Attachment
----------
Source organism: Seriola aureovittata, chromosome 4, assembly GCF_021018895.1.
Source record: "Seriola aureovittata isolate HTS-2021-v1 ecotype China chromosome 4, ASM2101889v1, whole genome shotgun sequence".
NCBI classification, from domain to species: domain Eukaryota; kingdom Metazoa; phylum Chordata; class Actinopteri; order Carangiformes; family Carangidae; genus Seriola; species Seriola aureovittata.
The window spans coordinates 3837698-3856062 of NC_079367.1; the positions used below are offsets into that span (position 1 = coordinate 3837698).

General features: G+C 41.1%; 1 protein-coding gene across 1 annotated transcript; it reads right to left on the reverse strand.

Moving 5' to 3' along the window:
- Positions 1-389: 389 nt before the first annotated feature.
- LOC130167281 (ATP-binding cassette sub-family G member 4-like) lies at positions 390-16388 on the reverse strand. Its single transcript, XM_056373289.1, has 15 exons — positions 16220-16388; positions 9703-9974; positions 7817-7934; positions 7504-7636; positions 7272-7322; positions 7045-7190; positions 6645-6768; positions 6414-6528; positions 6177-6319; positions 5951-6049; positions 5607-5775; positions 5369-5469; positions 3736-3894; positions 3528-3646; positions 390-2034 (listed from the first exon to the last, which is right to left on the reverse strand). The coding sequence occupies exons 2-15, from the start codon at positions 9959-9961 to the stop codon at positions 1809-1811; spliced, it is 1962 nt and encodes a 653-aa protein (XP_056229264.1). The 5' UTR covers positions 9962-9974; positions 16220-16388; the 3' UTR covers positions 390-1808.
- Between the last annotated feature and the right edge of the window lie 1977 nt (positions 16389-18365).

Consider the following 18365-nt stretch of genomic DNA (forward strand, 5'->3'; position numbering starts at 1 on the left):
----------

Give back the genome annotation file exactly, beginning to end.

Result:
Source organism: Seriola aureovittata, chromosome 4, assembly GCF_021018895.1.
Source record: "Seriola aureovittata isolate HTS-2021-v1 ecotype China chromosome 4, ASM2101889v1, whole genome shotgun sequence".
NCBI classification, from domain to species: domain Eukaryota; kingdom Metazoa; phylum Chordata; class Actinopteri; order Carangiformes; family Carangidae; genus Seriola; species Seriola aureovittata.
The window spans coordinates 3837698-3856062 of NC_079367.1; the positions used below are offsets into that span (position 1 = coordinate 3837698).

General features: G+C 41.1%; 1 protein-coding gene across 1 annotated transcript; it reads right to left on the reverse strand.

Moving 5' to 3' along the window:
- Positions 1-389: 389 nt before the first annotated feature.
- LOC130167281 (ATP-binding cassette sub-family G member 4-like) lies at positions 390-16388 on the reverse strand. Its single transcript, XM_056373289.1, has 15 exons — positions 16220-16388; positions 9703-9974; positions 7817-7934; positions 7504-7636; positions 7272-7322; positions 7045-7190; positions 6645-6768; positions 6414-6528; positions 6177-6319; positions 5951-6049; positions 5607-5775; positions 5369-5469; positions 3736-3894; positions 3528-3646; positions 390-2034 (listed from the first exon to the last, which is right to left on the reverse strand). The coding sequence occupies exons 2-15, from the start codon at positions 9959-9961 to the stop codon at positions 1809-1811; spliced, it is 1962 nt and encodes a 653-aa protein (XP_056229264.1). The 5' UTR covers positions 9962-9974; positions 16220-16388; the 3' UTR covers positions 390-1808.
- Between the last annotated feature and the right edge of the window lie 1977 nt (positions 16389-18365).

Consider the following 18365-nt stretch of genomic DNA (forward strand, 5'->3'; position numbering starts at 1 on the left):